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Camp Bruce McCoy

karaoke at camp2017 marked the 30th anniversary of the first time I came to Camp Bruce McCoy and I’ve been in a reflective sort of mood. As hard as running the program is, for me there’s really something very sad about camp ending and returning to a “normal” life. Yet despite that sadness, my heart is full of love and gratitude for so many people that have made, and who continue to make, camp the special place that it is.

I’m thankful to Elizabeth Horn for introducing me to the program and to Harry Weinstock for encouraging my ongoing participation in it. This program changed me personally and professionally and I am a better person because of it.

I’m grateful to Lauren Smith, Martha Butler, Megan Murphey, and Dana Larson, who have kept, and are continuing to keep, the program going. From the hours they spend before camp to the days they spend there, the job is a difficult one, and when things go smoothly, it’s often an unrecognized one. They review each camper application, going over them in great detail, careful not to miss anything important that will impact someone’s camp experience. They talk to families and case managers and program staff; they go over each camper with our medical consultant.  They sweat over whether we’re going to be able to hire enough staff to take as many of the campers as we can fit.  They keep a thousand things straight during the program: who’s forgotten to bring linens for their bed, who needs special meals (there were 21 of them during week 2 this year!), taking campers to the ER and Patient First when the need arises, doing head counts multiple  times day, making sure there are enough supplies to keep the campers safe and run activities.  A special thanks go Cory, Brett, Chris and Patty, who support them behind the scenes and put up with the things that demand their time and attention away from their families and home lives. And I’m grateful for their employers and co-workers, who cover their absences and thereby facilitate joy.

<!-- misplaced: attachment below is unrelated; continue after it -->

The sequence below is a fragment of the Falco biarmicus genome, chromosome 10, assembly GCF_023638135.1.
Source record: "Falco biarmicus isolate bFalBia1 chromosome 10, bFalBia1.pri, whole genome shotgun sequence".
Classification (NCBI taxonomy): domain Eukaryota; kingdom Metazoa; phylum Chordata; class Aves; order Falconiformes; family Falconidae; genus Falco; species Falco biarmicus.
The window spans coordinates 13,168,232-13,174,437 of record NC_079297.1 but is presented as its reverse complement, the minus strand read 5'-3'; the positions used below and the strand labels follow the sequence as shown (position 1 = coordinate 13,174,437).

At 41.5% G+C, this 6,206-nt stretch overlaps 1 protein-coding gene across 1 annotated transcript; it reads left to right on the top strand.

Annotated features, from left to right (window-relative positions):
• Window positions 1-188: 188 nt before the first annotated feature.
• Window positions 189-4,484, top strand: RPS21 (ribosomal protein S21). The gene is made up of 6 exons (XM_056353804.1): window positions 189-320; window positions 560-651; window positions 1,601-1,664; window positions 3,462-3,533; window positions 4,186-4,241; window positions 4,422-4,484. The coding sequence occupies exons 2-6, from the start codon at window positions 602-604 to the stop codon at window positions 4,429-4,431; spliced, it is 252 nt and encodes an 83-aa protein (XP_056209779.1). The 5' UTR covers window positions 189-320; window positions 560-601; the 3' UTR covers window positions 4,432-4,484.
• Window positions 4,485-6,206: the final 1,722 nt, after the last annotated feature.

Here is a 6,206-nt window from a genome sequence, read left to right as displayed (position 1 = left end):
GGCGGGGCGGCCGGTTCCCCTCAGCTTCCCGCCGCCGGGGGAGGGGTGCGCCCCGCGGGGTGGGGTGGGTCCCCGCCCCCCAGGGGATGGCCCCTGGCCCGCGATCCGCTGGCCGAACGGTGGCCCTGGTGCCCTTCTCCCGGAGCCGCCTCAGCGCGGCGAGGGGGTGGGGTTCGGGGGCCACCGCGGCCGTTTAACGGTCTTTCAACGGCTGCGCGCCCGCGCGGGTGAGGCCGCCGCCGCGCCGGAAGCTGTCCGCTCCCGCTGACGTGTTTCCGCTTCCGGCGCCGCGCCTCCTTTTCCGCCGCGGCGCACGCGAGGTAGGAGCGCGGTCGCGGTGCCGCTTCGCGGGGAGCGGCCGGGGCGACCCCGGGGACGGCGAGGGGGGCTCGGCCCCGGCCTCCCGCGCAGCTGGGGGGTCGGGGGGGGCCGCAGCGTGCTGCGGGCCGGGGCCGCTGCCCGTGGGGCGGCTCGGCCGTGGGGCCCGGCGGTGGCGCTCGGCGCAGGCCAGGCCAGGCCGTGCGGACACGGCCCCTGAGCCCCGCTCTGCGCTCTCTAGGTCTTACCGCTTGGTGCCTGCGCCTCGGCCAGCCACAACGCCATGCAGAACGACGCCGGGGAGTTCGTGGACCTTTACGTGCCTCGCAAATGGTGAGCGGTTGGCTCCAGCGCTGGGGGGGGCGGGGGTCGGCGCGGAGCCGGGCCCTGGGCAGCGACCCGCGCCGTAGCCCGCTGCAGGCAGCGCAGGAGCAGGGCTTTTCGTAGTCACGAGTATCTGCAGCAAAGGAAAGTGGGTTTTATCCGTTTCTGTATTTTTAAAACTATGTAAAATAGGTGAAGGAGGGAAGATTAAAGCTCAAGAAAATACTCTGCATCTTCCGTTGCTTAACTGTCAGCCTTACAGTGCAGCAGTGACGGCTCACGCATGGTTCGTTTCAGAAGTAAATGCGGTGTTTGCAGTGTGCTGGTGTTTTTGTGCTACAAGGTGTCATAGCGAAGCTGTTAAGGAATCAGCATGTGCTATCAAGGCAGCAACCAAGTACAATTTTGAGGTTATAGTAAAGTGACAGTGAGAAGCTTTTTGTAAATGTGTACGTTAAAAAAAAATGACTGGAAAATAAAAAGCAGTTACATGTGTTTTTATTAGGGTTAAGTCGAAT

camper on a horseI’m thankful for Hugh LaBree, our volunteer camp nurse, who first came to Camp as an attendant 20 years ago and who makes 2 trips to Chesapeake from Winchester each year to check the campers in, make sure the staff understands any medical conditions or allergies, and ensure that medications are properly given and documented.  Who checks on every camper, regardless of the hour, if someone calls him and he is needed. I’m thankful for his daughter Hannah, who’s been coming to camp since she was five (more than half her life…she’s now 14) and who requested and got permission from her school to come volunteer for a week.   I’m also grateful to his wife, Colleen, for helping with check-in and supporting Hugh’s love of the program.

I’m thankful for the counselors and attendants, who are the backbone of the program while we are at the Triple R. Most of them are in college, pursuing careers in human services; some are now professionals, working at hospitals and clinics, who remember what camp taught them when they were students. This year Brandon Mullholand and Kailee Bodecker were our head male and female counselors, going way above and beyond that job description to support the program staff and activities. In 30 years of being involved in this program, I have been blessed to meet some of the most amazing people, who give of themselves in ways most others don’t.  Without them, the smiles and happy memories wouldn’t be possible.